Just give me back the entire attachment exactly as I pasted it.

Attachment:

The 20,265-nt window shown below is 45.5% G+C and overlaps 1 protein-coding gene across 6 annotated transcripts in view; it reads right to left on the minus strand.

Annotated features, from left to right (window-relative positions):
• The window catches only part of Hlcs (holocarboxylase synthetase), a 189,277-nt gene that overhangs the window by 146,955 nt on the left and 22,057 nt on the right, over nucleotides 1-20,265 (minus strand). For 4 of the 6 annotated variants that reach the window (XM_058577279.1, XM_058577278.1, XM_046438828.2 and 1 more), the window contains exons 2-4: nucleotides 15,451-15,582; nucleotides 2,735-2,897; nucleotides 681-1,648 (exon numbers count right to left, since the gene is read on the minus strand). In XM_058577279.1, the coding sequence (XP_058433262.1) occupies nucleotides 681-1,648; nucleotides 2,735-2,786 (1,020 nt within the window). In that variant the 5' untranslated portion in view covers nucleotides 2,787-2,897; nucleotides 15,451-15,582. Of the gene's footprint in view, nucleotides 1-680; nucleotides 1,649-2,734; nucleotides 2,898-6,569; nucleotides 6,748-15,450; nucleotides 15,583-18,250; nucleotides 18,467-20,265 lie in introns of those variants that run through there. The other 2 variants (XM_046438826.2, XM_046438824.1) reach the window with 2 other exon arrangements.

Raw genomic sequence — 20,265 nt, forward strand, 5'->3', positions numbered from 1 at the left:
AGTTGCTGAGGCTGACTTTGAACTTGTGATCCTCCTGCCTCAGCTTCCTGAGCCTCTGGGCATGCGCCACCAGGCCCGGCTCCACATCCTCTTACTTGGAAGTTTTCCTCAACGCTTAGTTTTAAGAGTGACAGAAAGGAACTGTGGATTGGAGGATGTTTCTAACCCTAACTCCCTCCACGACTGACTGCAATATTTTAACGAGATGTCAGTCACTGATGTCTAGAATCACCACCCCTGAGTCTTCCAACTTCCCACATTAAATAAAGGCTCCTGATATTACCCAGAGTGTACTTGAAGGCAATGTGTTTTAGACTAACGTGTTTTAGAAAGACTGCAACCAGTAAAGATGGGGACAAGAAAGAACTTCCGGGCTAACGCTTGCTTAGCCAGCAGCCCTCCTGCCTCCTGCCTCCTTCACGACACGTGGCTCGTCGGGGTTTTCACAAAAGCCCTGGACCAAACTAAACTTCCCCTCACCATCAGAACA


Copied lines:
The 20,265-nt window shown below is 45.5% G+C and overlaps 1 protein-coding gene across 6 annotated transcripts in view; it reads right to left on the minus strand.

Annotated features, from left to right (window-relative positions):
• The window catches only part of Hlcs (holocarboxylase synthetase), a 189,277-nt gene that overhangs the window by 146,955 nt on the left and 22,057 nt on the right, over nucleotides 1-20,265 (minus strand). For 4 of the 6 annotated variants that reach the window (XM_058577279.1, XM_058577278.1, XM_046438828.2 and 1 more), the window contains exons 2-4: nucleotides 15,451-15,582; nucleotides 2,735-2,897; nucleotides 681-1,648 (exon numbers count right to left, since the gene is read on the minus strand). In XM_058577279.1, the coding sequence (XP_058433262.1) occupies nucleotides 681-1,648; nucleotides 2,735-2,786 (1,020 nt within the window). In that variant the 5' untranslated portion in view covers nucleotides 2,787-2,897; nucleotides 15,451-15,582. Of the gene's footprint in view, nucleotides 1-680; nucleotides 1,649-2,734; nucleotides 2,898-6,569; nucleotides 6,748-15,450; nucleotides 15,583-18,250; nucleotides 18,467-20,265 lie in introns of those variants that run through there. The other 2 variants (XM_046438826.2, XM_046438824.1) reach the window with 2 other exon arrangements.

Raw genomic sequence — 20,265 nt, forward strand, 5'->3', positions numbered from 1 at the left:
AGTTGCTGAGGCTGACTTTGAACTTGTGATCCTCCTGCCTCAGCTTCCTGAGCCTCTGGGCATGCGCCACCAGGCCCGGCTCCACATCCTCTTACTTGGAAGTTTTCCTCAACGCTTAGTTTTAAGAGTGACAGAAAGGAACTGTGGATTGGAGGATGTTTCTAACCCTAACTCCCTCCACGACTGACTGCAATATTTTAACGAGATGTCAGTCACTGATGTCTAGAATCACCACCCCTGAGTCTTCCAACTTCCCACATTAAATAAAGGCTCCTGATATTACCCAGAGTGTACTTGAAGGCAATGTGTTTTAGACTAACGTGTTTTAGAAAGACTGCAACCAGTAAAGATGGGGACAAGAAAGAACTTCCGGGCTAACGCTTGCTTAGCCAGCAGCCCTCCTGCCTCCTGCCTCCTTCACGACACGTGGCTCGTCGGGGTTTTCACAAAAGCCCTGGACCAAACTAAACTTCCCCTCACCATCAGAACA